There’s no question the Denver Broncos boast the best defense in the NFL, both statistically and anecdotally. The D dominated the regular season. They toppled Big Ben in the divisional and took the shine off Golden Boy Brady in the AFC Championship.
And now, one final enormous obstacle stands between Denver and a third Super Bowl title: quarterback Cam Newton and the Carolina Panthers.
There are many important facets to this showdown—how Peyton will play in what’s likely to be the concluding act of his “last rodeo,” or the meeting of the minds between Denver coach Gary Kubiak and Carolina coach Ron Rivera—but no aspect of Super Bowl 50 is more important than the battle between Cam Newton and the Denver defense.
First, on Cam: The former Heisman Trophy winner and this season’s front-runner MVP candidate has looked invincible in the playoffs as the Panthers sent Seattle packing in the divisional and then demolished Arizona in the NFC Championship game. He’s loose, he’s confident, and he’s dabbing and dancing all over the place. The impact of his contagious swagger, along with his incredible on-field growth since being selected as the No. 1 overall pick in the 2011 NFL Draft, is undeniable.
And while Denver has stifled its fair share of talented quarterbacks this season, Newton poses a unique set of problems for defensive coordinator Wade Phillips. The Broncos have showed that they can contain pocket passers such as Philip Rivers, Ben Roethlisberger, and Tom Brady, but can they contain the dual-threat of Newton, who threw for 35 scores and rushed for 10 more during the regular season?
In the AFC Championship, Von Miller and his comrades repeatedly put Brady on the turf. Brady was sacked four times and knocked down 20 times—the most abuse any QB has taken in a game since 2006. It was brilliant. It was brutal. It was utterly poetic how the Denver D made a Hall of Fame quarterback look so mediocre.
But to shut down Newton, the linebacking core of Miller, DeMarcus Ware, Brandon Marshall, and Danny Trevathan must value pocket containment over sacks, as a blitz-happy approach against Carolina’s max protect passing schemes isn’t the answer.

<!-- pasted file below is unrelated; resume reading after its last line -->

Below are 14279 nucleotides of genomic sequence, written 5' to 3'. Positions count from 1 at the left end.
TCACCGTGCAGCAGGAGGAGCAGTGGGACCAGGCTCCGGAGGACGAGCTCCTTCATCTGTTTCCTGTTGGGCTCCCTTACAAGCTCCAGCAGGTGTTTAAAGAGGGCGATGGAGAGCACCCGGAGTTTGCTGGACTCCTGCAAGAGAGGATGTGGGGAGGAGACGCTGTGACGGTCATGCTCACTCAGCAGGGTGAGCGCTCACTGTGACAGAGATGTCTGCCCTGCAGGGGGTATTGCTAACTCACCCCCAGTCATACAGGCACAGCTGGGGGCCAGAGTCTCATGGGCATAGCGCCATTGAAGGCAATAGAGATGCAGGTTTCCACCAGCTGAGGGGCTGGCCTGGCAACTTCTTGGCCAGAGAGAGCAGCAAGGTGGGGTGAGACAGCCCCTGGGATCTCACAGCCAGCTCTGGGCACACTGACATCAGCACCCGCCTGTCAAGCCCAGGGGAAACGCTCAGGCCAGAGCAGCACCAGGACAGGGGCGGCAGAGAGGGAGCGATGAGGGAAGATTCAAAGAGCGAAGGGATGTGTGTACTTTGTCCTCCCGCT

Instead, Denver needs to focus on stifling the Panthers’ running game and limiting passing yardage when Newton drops back. They need an effective spy (with his comparable size and speed, Miller is the man for this) on Newton at all times. And if the Broncos can make Carolina earn it each time they march down the field—and also limit the Panthers to a few field goals in the red zone—they’ve got a good chance of upsetting the Vegas line.
Amidst all Newton complications, this defense has the chance to accomplish something truly special. A win would put this team into rarified air with a select few squads in NFL history to emerge victorious with a less-than-average offense and a shutdown defense (the 2000 Baltimore Ravens and 2002 Tampa Bay Buccaneers also come to mind).
In the end, though, leaving such a legacy all boils down to “dab control,” because if Newton can do what he’s done all season—get the Carolina offense rolling early and shimmy, twist, jive, Superman, and dab his way to 30 points or more—this Sunday will simply be the latest fruitless Super Bowl appearance for the Broncos.
But should the Denver D neutralize Newton? The Broncos won’t just be world champions—they’ll claim a defense underscored as one of the best units in the history of the game.